Court Hearings for the Permanent Placement of Children: Summary of State Laws

Series Title:

State Statutes

Author(s):

Child Welfare Information Gateway

Availability:

Download Publication (PDF - 424 KB)

Year Published:

2006 - 61 pages

 

Court hearings are used to review the status and determine the permanent placement of children who have been placed in out-of-home care, including foster care. The Adoption and Safe Families Act (ASFA) of 1997 (P.L. 105-89) amended title IV-E of the Social Security Act in an effort to provide added safety and permanency for children in foster placement. ASFA placed an emphasis on expediting and improving planning and decision-making for the permanent placement of children in the child welfare system. ASFA (42 U.S.C. 675(5)(B)) requires that the status of each child in foster care be reviewed at least once every ...

 

Court Jurisdiction and Venue for Adoption Petitions

Series Title:

State Statutes

Author(s):

Child Welfare Information Gateway

Availability:

View Publication
Download Publication (PDF - 166 KB)

Year Published:

2007 - 4 pages

 

Provides the laws that specify the appropriate State courts, by type and location, for handling adoption petitions.

 

Court Jurisdiction and Venue for Adoption Petitions: Summary of State Laws

Series Title:

State Statutes

Author(s):

Child Welfare Information Gateway

Availability:

Download Publication (PDF - 233 KB)

Year Published:

2007 - 24 pages

 

Provides the laws that specify the appropriate State courts, by type and location, for handling adoption petitions. Summaries of laws for all States and US territories are included.

 

Criminal Background Checks for Prospective Adoptive and Foster Parents

Series Title:

State Statutes

Author(s):

Child Welfare Information Gateway

Availability:

View Publication
Download Publication (PDF - 208 KB)

Year Published:

2006 - 6 pages

 

All States, the District of Columbia, Guam, and Puerto Rico require, in statute or regulation, background investigations of prospective adoptive and foster parents and all adults residing in prospective adoptive and foster households. Current through August 2006, this publication provides general information about States' requirements for these background checks. It also discusses crimes which may prevent individuals from being approved as a foster or adoptive parent in a State. This product is currently being updated. Check back in August 2007 for the latest information about how States address this issue in statute.

 

Criminal Background Checks for Prospective Adoptive and Foster Parents: Summary of State Laws

Series Title:

State Statutes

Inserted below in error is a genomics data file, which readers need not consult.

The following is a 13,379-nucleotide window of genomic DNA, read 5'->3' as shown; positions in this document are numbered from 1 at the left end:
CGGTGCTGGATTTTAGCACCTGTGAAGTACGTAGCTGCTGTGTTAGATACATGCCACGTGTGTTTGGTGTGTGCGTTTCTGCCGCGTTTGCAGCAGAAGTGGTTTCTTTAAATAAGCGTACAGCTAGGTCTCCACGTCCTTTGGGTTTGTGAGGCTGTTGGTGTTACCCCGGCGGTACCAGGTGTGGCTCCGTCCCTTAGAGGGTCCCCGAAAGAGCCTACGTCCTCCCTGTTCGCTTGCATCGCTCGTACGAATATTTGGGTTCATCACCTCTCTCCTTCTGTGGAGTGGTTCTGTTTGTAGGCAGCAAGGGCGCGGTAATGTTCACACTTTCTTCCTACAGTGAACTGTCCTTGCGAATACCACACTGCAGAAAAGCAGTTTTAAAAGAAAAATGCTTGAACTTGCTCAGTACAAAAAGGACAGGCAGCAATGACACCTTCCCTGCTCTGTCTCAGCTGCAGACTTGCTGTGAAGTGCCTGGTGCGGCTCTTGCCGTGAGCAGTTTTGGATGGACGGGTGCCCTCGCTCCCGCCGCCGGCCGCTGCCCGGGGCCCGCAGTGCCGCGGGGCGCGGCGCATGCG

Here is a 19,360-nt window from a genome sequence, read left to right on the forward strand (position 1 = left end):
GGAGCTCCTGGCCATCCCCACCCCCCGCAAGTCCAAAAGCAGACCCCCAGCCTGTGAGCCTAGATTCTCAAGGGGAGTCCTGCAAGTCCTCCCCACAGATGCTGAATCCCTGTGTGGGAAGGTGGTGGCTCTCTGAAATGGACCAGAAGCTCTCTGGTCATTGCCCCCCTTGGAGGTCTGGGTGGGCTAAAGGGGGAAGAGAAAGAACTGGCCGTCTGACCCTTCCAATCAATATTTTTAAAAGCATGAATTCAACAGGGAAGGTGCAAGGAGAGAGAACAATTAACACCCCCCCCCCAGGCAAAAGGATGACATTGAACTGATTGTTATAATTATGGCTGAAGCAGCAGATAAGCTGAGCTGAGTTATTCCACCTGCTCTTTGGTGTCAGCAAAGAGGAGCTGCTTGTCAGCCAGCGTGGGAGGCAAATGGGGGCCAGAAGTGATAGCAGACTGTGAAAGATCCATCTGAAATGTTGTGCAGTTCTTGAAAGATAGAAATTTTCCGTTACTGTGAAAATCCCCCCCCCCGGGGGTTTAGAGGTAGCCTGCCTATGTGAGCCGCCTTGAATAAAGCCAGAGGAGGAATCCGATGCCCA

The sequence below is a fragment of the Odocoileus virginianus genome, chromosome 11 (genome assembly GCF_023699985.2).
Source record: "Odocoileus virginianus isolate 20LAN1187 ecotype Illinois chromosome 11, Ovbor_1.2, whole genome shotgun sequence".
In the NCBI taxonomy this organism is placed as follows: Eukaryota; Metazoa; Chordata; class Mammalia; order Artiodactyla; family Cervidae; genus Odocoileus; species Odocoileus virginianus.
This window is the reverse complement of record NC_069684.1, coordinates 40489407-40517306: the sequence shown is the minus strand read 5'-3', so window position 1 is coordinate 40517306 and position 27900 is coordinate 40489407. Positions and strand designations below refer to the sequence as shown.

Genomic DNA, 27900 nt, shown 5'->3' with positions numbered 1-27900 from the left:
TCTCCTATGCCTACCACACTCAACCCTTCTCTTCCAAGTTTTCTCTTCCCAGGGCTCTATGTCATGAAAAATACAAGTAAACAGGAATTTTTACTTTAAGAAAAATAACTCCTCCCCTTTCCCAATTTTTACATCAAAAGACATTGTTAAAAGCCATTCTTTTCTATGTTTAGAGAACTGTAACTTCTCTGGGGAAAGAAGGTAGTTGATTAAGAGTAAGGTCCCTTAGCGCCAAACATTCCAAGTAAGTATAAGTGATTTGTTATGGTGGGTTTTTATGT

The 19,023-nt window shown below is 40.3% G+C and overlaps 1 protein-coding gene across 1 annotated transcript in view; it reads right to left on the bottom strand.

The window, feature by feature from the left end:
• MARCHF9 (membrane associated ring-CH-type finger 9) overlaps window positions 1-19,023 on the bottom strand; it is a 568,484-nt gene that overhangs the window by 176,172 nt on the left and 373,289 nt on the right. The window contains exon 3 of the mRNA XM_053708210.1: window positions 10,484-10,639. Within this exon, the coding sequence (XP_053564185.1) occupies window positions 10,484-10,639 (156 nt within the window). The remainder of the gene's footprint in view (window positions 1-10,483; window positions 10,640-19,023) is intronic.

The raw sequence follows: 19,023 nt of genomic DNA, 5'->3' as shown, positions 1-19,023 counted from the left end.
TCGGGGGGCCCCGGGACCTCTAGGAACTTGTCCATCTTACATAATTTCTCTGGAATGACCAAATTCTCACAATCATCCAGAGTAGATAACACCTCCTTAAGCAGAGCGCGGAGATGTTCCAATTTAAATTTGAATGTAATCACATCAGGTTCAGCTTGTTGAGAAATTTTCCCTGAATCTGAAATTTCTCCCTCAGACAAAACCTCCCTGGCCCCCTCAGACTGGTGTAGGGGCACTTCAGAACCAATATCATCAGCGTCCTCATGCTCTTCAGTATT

Author(s):

Child Welfare Information Gateway

Availability:

Download Publication (PDF - 414 KB)

Year Published:

2006 - 61 pages

 

All States, the District of Columbia, Guam, and Puerto Rico require, in statute or regulation, background investigations of prospective adoptive and foster parents and all adults residing in prospective adoptive and foster households. Current through August 2006, this publication provides general information and summaries of State law and policy (where available) regarding States? requirements for these background checks. It also discusses crimes which may prevent individuals from being approved as a foster or adoptive parent in a State. This product is currently being updated. Check back in August 2007 for the latest information about how States address this issue in ...

 

Employer-Provided Adoption Benefits

Series Title:

Factsheets for Families

Author(s):

Child Welfare Information Gateway

Availability:

View Publication
Download Publication (PDF - 226 KB)

Availability in Spanish:

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Download Publication (PDF - 232 KB)
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Year Published:

2004 - 3 pages

 

This fact sheet explains the types of employee and tax benefits that are available to adoptive parents, from financial assistance and parental leave to tax credits for adoption expenses. Eligibility for such benefits is briefly discussed, and resources about employers offering adoption benefits are provided.

 

Explaining Adoption to Your Children, Family, and Friends

Series Title:

Factsheets for Families

Author(s):

Child Welfare Information Gateway

Availability:

View Publication

Year Published:

2001 - 4 pages

 

This fact sheet provides background information about adoption and offers tips for discussing the topic with children, family members, and friends. Emphasis is placed on sensitivity, open communication, and positive adoption language. A brief list of resources for adoptive families is included.

 

Federal Title IV-E and State Adoption Assistance

Series Title:

State Statutes

Author(s):

Child Welfare Information Gateway

Availability:

View Publication
Download Publication (PDF - 197 KB)

Year Published:

2004 - 3 pages